The US Principal Deputy Assistant Secretary of State for the Bureau of South and Central Asian Affairs Alice Wells led a US diplomatic delegation into Qatar this week to meet with officials from the Taliban’s political commission. The focus was on how to begin peace talks for Afghanistan.
Neither Wells nor the delegation issued any statements, nor did the Taliban. The State Department, however, said that the US “is exploring all avenues to advance a peace process in close consultation with the Afghan government.”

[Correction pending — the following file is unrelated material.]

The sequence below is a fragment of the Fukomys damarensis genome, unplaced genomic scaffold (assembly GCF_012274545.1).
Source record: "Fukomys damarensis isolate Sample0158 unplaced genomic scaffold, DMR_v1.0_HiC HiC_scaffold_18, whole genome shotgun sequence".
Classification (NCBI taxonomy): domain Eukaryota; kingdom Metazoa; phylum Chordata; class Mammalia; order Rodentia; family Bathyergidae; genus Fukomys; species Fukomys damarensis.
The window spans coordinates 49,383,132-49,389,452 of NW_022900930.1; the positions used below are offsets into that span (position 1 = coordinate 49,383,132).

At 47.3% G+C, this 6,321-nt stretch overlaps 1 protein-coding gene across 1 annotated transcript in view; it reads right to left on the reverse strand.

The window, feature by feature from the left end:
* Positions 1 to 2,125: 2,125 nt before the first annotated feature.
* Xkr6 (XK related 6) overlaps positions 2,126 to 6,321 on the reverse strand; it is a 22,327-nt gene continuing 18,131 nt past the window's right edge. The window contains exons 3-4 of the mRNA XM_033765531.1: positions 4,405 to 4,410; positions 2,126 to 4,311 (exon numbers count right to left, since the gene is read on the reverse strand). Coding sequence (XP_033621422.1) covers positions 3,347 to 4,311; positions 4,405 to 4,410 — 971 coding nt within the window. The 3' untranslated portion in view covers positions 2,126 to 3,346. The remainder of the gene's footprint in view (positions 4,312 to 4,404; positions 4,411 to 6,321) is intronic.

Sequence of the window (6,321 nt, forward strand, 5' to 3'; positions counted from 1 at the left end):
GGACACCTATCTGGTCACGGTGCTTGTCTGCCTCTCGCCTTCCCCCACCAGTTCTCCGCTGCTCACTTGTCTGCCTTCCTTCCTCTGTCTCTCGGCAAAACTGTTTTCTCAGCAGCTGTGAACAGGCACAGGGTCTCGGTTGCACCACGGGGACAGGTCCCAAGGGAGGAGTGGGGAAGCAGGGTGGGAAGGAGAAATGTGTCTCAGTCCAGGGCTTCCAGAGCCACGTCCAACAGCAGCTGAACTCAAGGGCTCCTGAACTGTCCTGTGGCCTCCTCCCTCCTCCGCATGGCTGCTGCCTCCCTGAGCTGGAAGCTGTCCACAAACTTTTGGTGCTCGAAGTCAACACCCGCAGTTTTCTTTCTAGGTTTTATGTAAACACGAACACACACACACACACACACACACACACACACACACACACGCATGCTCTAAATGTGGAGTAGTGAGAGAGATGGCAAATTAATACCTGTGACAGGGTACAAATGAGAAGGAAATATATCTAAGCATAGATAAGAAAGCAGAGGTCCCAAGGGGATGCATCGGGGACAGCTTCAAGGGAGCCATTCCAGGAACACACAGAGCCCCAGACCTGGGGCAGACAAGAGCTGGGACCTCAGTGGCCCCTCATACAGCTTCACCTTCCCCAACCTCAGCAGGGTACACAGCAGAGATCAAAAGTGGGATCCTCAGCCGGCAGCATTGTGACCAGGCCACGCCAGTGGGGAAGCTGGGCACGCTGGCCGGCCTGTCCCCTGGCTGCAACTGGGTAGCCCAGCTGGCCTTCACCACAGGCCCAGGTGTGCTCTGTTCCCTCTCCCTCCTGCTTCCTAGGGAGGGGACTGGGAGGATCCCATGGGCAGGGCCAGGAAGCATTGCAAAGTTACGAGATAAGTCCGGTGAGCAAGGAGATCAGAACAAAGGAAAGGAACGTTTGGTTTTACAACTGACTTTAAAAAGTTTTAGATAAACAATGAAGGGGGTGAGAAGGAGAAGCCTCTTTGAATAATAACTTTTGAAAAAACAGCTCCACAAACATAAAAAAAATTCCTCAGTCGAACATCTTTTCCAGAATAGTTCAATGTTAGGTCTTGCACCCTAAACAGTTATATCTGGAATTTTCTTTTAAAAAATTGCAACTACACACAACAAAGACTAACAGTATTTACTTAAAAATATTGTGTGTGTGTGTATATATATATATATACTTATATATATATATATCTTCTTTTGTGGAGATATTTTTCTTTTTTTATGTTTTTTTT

Last week, the White House ordered diplomats to seek direct talks with the Taliban, which didn’t sit well with the Afghan government. Afghan officials have insisted that any talks must be led by them, ot the US.
This was a significant change, as earlier this year President Trump ruled out peace talks with the Taliban, saying the US wouldn’t be ready for talks for a long time. With the war going worse and the US talking about a strategy review, peace talks seem to be at least a possibility.
The Taliban office in Qatar was opened in 2013, during a previous attempt at establishing peace talks. Having an office outside of the warzone with political officials has been seen as key, giving the international community a safe site to establish talks with the Taliban’s leadership.
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